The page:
Neu] [ower

SpindleyQ's picture
Game File: 

Remember Neut Tower? I made it again, but for the Apple II!

Seriously, it's the same game, rewritten from scratch and running on an older, slower platform. It's been polished a little in some ways - there were accidentally a few ways you could get stuck in the DOS version, which I fixed, and I streamlined The Hellmaze (room 2) a bit. It's also less polished in other ways due to the limitations of the platform and my patience (6 colours, no real animation, occasional flickering, no screen-shake or glitch effects, 1-bit speaker sound). I think it's a good game with some neat puzzles, and you should give it a try if you haven't before!

I spent six months of my life making this, and I enjoyed that process very much. I think it was worth doing. The thing I'm most proud of isn't the game - though I'm still proud of the design of Neut Tower, this project in particular was obviously not designed to stretch my game design muscles.

The reason I built this was Honeylisp.

I didn't actually want to make a game - I wanted to make a tool. I wanted to know if the full, absurd power of a modern laptop could be harnessed to make it easier to program a small single-tasking resource-constrained computer. And one thing I know now, thanks to the experience of building Neut Tower - when you are building tools, it helps a whole lot to have a goal to build towards. So my goal became "can I build a tool that I can use to recreate Neut Tower?"

Honeylisp is, at its core, a collection of tools, designed to work together, that all run within an extensible text editor called lite. The idea was this: I would write a 6502 assembler, using Lisp (Fennel, specifically), whose output would not be a file, but a data structure - obviously the bytes, but also, the symbol tables and potentially any metadata. I would take the output of this assembler, and send it to a scriptable emulator (MAME), which could be told to load the machine code directly into RAM. This would allow me to do any number of useful things - I could assemble and run code on the fly, without restarting my program. I could load new versions of the game into memory without restarting the computer. I had visions of maintaining state between versions - load a new map, or script code, without losing your place in the game -- though the design of Neut Tower is sufficiently constrained that this never became worth my time to implement. But there's no reason I couldn't do it.

I also built tools for creating data for the game - a tile editor, a map editor, a font editor - that ran inside the text editor, as tabs. These tools were all built on top of love2d, which I had ported lite to run on as well, so I would have the full power of a game engine at my disposal.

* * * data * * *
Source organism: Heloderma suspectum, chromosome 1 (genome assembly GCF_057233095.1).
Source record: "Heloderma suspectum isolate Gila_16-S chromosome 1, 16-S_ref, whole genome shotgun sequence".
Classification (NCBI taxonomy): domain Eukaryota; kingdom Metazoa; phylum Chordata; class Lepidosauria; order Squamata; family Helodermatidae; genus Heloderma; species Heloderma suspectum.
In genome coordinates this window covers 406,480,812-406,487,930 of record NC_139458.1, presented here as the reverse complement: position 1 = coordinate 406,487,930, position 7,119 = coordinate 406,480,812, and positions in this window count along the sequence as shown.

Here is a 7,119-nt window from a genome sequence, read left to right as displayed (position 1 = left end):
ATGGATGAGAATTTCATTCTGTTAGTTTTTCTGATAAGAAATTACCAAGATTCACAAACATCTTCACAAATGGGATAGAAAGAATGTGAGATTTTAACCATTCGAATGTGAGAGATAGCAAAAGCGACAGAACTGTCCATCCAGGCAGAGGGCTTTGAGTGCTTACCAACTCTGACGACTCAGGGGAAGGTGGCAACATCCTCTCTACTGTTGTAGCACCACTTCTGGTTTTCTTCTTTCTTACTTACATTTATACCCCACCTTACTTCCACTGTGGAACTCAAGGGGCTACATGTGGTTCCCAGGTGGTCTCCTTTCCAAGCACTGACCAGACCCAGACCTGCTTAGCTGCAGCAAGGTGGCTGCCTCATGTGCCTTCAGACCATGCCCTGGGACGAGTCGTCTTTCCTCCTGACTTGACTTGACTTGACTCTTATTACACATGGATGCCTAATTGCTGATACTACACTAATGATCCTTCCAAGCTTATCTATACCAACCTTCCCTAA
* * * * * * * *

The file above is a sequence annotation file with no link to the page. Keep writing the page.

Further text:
In short: I wanted to interactively program the Apple II, and I built tools to do that. And they work. I made a game with them. Every byte of it, generated by me and my tools.

Now that I have built a DOS game on a 286, using tools made for 286s, and now that I've built an Apple II game using tools made for modern PCs, I'm hoping I can take what I've learned from this and apply it to building new tools for making games for modern PCs, using modern PCs. We'll see how far I get.

Made For: 
An event


gisbrecht's picture

sorry I haven't played the

sorry I haven't played the game but when I see the name "Neut Tower" I think of the "Neuro Tower" from Baroque. Hopefully this game's story is more comprehensible than Baroque!?

SpindleyQ's picture

I've never played Baroque,

I've never played Baroque, but I think so! I wanted to make a game where you go around helping people and there is no real antagonist, so there's not much more to it besides "earthquake happens, get to safety." In truth, it's named Neut Tower because it rhymes with "Yoot Tower", another game with which it has virtually nothing in common.

Hardcore Mode

Two things to mention here:

1. This seems like quite an excellent technical accomplishment! You've jumped through a lot of hoops to make it work the way you want it to, and with your own tools. I'm still working my way through it: I think I finished up to the second stage where the player can control the cleaning robot. The game is fun and quite a challenging order-of-operations puzzle, to boot!

2. Just a question out of curiosity... How much of a challenge would it be to challenge the player with a timer? Either counting down (like the player wants to escape before another earthquake happens) or counting up for a high-score chase? Maybe there's already a timer and I just missed it. Maybe adding a timer could be another useful programming challenge for you to try.

SpindleyQ's picture

1. Thanks! I have a long,

1. Thanks! I have a long, loooong history of abandoned overly-technically-ambitious projects so it feels really good when one of them actually comes together.

2. I wanted it to feel more like an adventure game than a puzzle game, so I never considered a timer. Ideally I always thought of the player being relaxed and thoughtful while playing; carefully looking at the options that are available to them and trying to see what they're missing. I never wanted the player to feel anxious or pressured.

That said, if you wanna speedrun it I could probably beat you :D

Fun fact: The Apple II has no clock! The only way to know precisely how much time has passed is by counting cycles. Of course it usually doesn't matter _that_ much; for most problems you can say, "one timer tick = one pass through the game loop" and just tune the numbers til it feels right.

Blueberry Soft's picture

Boss Key saved my career,

Boss Key saved my career, thanks!

SpindleyQ's picture

Putting a boss key in your

Putting a boss key in your game is just good praxis imo